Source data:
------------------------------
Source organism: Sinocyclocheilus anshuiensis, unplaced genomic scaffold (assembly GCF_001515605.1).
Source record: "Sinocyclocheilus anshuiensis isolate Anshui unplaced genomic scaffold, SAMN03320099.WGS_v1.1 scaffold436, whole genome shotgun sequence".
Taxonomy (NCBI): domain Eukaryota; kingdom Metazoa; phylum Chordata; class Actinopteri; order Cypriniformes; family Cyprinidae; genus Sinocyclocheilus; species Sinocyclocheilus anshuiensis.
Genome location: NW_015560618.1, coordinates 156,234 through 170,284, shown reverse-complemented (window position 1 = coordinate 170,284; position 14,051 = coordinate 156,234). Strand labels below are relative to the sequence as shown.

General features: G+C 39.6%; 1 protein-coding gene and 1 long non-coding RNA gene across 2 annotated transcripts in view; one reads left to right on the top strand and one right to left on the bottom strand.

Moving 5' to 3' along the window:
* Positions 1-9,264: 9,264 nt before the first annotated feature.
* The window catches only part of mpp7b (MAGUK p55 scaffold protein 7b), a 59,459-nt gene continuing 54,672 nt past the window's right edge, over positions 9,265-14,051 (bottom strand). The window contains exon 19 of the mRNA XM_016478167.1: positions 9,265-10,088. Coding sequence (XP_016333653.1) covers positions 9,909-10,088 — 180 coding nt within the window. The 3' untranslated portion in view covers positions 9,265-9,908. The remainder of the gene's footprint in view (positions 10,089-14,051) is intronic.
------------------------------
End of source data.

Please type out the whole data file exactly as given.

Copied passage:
Source organism: Sinocyclocheilus anshuiensis, unplaced genomic scaffold (assembly GCF_001515605.1).
Source record: "Sinocyclocheilus anshuiensis isolate Anshui unplaced genomic scaffold, SAMN03320099.WGS_v1.1 scaffold436, whole genome shotgun sequence".
Taxonomy (NCBI): domain Eukaryota; kingdom Metazoa; phylum Chordata; class Actinopteri; order Cypriniformes; family Cyprinidae; genus Sinocyclocheilus; species Sinocyclocheilus anshuiensis.
Genome location: NW_015560618.1, coordinates 156,234 through 170,284, shown reverse-complemented (window position 1 = coordinate 170,284; position 14,051 = coordinate 156,234). Strand labels below are relative to the sequence as shown.

General features: G+C 39.6%; 1 protein-coding gene and 1 long non-coding RNA gene across 2 annotated transcripts in view; one reads left to right on the top strand and one right to left on the bottom strand.

Moving 5' to 3' along the window:
* Positions 1-9,264: 9,264 nt before the first annotated feature.
* The window catches only part of mpp7b (MAGUK p55 scaffold protein 7b), a 59,459-nt gene continuing 54,672 nt past the window's right edge, over positions 9,265-14,051 (bottom strand). The window contains exon 19 of the mRNA XM_016478167.1: positions 9,265-10,088. Coding sequence (XP_016333653.1) covers positions 9,909-10,088 — 180 coding nt within the window. The 3' untranslated portion in view covers positions 9,265-9,908. The remainder of the gene's footprint in view (positions 10,089-14,051) is intronic.